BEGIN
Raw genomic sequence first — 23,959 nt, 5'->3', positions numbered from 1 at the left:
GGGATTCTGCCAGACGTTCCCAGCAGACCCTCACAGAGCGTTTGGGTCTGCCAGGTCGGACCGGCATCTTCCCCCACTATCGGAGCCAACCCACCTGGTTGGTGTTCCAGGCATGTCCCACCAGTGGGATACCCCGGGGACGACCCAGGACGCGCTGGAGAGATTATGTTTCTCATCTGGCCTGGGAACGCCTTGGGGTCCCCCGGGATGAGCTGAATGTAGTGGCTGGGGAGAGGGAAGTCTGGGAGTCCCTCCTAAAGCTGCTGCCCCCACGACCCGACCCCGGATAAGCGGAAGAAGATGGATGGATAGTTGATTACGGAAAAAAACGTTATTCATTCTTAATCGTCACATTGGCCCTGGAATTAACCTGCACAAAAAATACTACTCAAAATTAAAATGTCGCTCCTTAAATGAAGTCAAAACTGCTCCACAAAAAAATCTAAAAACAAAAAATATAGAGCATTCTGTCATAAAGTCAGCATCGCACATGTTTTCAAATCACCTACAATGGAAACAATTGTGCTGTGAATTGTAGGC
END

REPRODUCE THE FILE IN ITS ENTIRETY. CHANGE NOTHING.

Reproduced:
Raw genomic sequence first — 23,959 nt, 5'->3', positions numbered from 1 at the left:
GGGATTCTGCCAGACGTTCCCAGCAGACCCTCACAGAGCGTTTGGGTCTGCCAGGTCGGACCGGCATCTTCCCCCACTATCGGAGCCAACCCACCTGGTTGGTGTTCCAGGCATGTCCCACCAGTGGGATACCCCGGGGACGACCCAGGACGCGCTGGAGAGATTATGTTTCTCATCTGGCCTGGGAACGCCTTGGGGTCCCCCGGGATGAGCTGAATGTAGTGGCTGGGGAGAGGGAAGTCTGGGAGTCCCTCCTAAAGCTGCTGCCCCCACGACCCGACCCCGGATAAGCGGAAGAAGATGGATGGATAGTTGATTACGGAAAAAAACGTTATTCATTCTTAATCGTCACATTGGCCCTGGAATTAACCTGCACAAAAAATACTACTCAAAATTAAAATGTCGCTCCTTAAATGAAGTCAAAACTGCTCCACAAAAAAATCTAAAAACAAAAAATATAGAGCATTCTGTCATAAAGTCAGCATCGCACATGTTTTCAAATCACCTACAATGGAAACAATTGTGCTGTGAATTGTAGGC